Appalachia Gardening

Sow True Seed Cucumber Reporting @ Large Update 2

Sow true seed marketmore cucumber

Sow True Seed Marketmore 76

Here’s my latest update for the Blind Pig and The Acorn’s Sow True Seed Cucumber Reporters @ Large project.

Slicing Cucumber Muncher: We’ve never grown this variety before, and I’m not sure we will again. The muncher has produced great for us, but I don’t think it has much flavor.

Richmond Green Apple: I haven’t harvest one of these yet. Weird it’s like I didn’t even plant them although I know I did.

Marketmore 76: This one is described as one of the best all around cucumbers – even good for selling at the market. I’ve never grown it before either and like the muncher I haven’t been very impressed by it.

Boston: According to the description, this is the cucumber for pickling and I’ve already pickled some of them. Good producer with a good taste.

Bush Pickle: I grow this one every year because it produces great and tastes great.

Another cucumber that is a must plant for us is the Arkansas Little Leaf from Sow True Seed. The variety isn’t part of the reporting project, but its hands down my favorite cucumber to grow. And as always it’s doing great in the garden this summer.

If you signed on to be a Cucumber Reporter @ Large send me an update when you get a chance and I’ll share your report with everyone.

If you have a fool proof dill pickle recipe I’d love to have it. I’ve tried lots of recipes: ones that use a crock and ones that pickle in the jar. I haven’t been pleased with any of them. The pickles either don’t have enough flavor or get soggy or both!

Tipper

 

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13 Comments

  • Reply
    Quinn
    July 21, 2016 at 8:32 am

    I’ve got a long way to go, but there are tiny cukes on several of my Sow True Seed Asian cucumber plants now, so I will keep you posted! And I made crock pickles many years ago in Colorado which were pretty darn good – I’ll try to find the recipe. I’d never even heard of homemade crock pickles when I made them, so maybe it was beginner’s luck?!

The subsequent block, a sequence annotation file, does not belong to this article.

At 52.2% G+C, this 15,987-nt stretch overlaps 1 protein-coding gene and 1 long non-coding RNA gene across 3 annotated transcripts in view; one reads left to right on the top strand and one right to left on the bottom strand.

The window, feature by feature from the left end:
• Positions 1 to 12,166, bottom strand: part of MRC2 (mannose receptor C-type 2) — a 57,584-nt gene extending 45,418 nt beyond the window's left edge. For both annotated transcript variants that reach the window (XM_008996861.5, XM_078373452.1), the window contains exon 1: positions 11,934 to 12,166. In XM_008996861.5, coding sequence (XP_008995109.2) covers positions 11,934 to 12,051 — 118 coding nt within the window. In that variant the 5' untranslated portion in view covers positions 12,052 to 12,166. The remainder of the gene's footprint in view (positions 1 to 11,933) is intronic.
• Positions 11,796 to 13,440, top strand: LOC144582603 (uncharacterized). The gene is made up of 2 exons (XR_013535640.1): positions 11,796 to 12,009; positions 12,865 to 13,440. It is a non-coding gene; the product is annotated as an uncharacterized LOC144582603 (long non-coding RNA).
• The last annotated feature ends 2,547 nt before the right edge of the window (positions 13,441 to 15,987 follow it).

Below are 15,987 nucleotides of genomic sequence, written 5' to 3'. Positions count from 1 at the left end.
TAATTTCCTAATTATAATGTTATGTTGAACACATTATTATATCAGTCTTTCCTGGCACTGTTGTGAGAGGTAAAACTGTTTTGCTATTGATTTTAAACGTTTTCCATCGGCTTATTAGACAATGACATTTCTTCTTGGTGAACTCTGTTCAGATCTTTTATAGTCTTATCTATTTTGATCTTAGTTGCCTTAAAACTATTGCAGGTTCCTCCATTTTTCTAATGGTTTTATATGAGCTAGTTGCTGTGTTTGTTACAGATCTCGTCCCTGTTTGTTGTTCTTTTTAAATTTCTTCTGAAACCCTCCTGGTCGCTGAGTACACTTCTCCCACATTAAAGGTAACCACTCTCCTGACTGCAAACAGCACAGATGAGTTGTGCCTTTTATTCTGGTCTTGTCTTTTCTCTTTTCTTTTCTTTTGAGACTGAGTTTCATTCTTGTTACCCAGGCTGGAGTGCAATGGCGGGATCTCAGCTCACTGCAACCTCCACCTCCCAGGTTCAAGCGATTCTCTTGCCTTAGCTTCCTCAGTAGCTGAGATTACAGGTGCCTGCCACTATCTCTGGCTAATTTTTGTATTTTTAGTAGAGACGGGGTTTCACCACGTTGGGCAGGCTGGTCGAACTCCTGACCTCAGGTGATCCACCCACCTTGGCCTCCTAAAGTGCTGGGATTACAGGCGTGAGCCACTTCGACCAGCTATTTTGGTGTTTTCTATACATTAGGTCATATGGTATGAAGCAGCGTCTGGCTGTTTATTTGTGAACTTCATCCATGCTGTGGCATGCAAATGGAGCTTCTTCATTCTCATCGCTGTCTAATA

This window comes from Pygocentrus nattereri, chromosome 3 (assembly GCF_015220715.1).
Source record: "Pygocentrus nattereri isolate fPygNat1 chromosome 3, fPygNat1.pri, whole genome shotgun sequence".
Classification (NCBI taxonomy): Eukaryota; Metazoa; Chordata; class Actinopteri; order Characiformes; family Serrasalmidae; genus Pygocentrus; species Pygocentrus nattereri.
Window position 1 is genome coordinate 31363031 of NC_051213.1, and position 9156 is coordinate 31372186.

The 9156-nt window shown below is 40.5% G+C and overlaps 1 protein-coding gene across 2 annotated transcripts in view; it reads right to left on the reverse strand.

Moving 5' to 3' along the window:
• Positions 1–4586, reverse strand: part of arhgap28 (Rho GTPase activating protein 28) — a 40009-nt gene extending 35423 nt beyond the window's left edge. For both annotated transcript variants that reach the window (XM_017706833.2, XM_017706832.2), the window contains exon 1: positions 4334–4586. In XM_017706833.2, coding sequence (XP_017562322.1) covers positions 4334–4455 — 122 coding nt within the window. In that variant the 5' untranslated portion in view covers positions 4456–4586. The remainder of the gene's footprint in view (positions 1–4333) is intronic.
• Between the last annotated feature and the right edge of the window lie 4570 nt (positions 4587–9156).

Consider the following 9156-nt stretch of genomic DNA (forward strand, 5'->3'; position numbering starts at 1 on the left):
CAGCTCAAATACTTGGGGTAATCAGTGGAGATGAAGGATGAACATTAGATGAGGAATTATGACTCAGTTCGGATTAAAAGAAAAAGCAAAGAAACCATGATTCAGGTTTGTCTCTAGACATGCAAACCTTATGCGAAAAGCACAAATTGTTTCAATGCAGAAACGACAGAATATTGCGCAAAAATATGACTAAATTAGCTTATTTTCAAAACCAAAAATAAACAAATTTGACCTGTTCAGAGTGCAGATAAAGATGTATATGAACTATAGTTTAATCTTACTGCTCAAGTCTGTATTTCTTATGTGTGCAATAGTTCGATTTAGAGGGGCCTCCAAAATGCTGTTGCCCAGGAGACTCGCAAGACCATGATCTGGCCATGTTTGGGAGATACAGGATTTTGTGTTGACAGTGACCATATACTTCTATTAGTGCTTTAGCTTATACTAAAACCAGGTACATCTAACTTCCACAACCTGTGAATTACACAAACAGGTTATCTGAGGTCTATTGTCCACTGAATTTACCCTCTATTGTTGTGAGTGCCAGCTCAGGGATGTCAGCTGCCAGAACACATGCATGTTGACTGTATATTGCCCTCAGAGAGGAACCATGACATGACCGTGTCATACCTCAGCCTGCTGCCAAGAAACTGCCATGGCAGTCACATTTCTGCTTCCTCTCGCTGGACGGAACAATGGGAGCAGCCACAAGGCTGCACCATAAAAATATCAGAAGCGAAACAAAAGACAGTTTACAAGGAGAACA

Do you grow and pickle okra? I’ve planted okra this year and have high hopes of repeating my long-ago (also back in CO) dill-pickled okra – used to sit on the porch with a jar and just pass it around til it was empty 🙂

  • Reply
    Barbara Gantt
    July 20, 2016 at 8:53 pm

    Im growing the Boston. I started them inside due to our cold Spring. This week, I picked our first cukes from the plants. They are looking great. I love the small pickling cukes but just eat them . Im a lousy pickle maker. Barbara

  • Reply
    Pam Danner
    July 20, 2016 at 7:00 pm

    Thank you so much for your advice on cucumber varieties!
    Pam
    scrap-n-sewgranny.blogspot.com

  • Reply
    Ed Ammons
    July 20, 2016 at 6:47 pm

    To purport to be a pickle person would be a pretense on my part. I can tolerate a sweet gherkin now and then. Bread and butter pickles about the same. I love beet pickles but you are talking about cucumbers.

  • Reply
    Chris Smith
    July 20, 2016 at 11:25 am

    Hey Tipper, thanks for the Cucumber Report – it’s great to get a range of opinions. It’s a shame we didn’t send you the Suyo Long – it’s hands down my favorite tasting (doesn’t even make it to the kitchen) cucumber and very prolific. Next year….!

  • Reply
    Ken
    July 20, 2016 at 12:41 pm

    Tipper,
    I miss my garden something awful this year. But I do feel for all you folks having trouble with pickles turning soft. Looks like the weeds ain’t having any trouble cause they’re doing fine. My favorite thing in the garden is White Runners and Hickory Cane Corn. I guess Silver Queen is OK, but I prefer the old timey Hog corn. When it’s fried, it has that ole chawky taste that I like. This was our roast nears when I was a boy, before all this hybrid stuff came about…Ken

  • Reply
    b. Ruth
    July 20, 2016 at 11:37 am

    Tipper,
    I made a “Sweet Crisp Cucumber Pickle” for years and yes, that is the name of the pickle recipe! The recipe used “slaked lime” solution for one of the stages/days of crock storage process! They were always “crisp” and delicious. They would actually snap! I learned to always try and remember to cut them evenly no thicker than 1/4 inch and no less than 1/8 inch and try not to slant the cut. A preset “mandolin” works best for slicing evenly!
    The problem is the time it takes, over a few days. Also the recipe makes a bunch of pint jars of pickles! When the boys lived at home, there was no problem with them leaving the storage shelves! Grabbed and carried to their treehouse or bunker In the woods and eaten for snacks right out of the jar. With dirty little fingers, I am sure. Ewwwww! I suppose the vinegar/sugar liquid in them was watched over by their “guardian angels” and protected them from Montezuma’s revenge! Ha
    If I can locate the recipe, (My Mom’s old recipe) I will share it!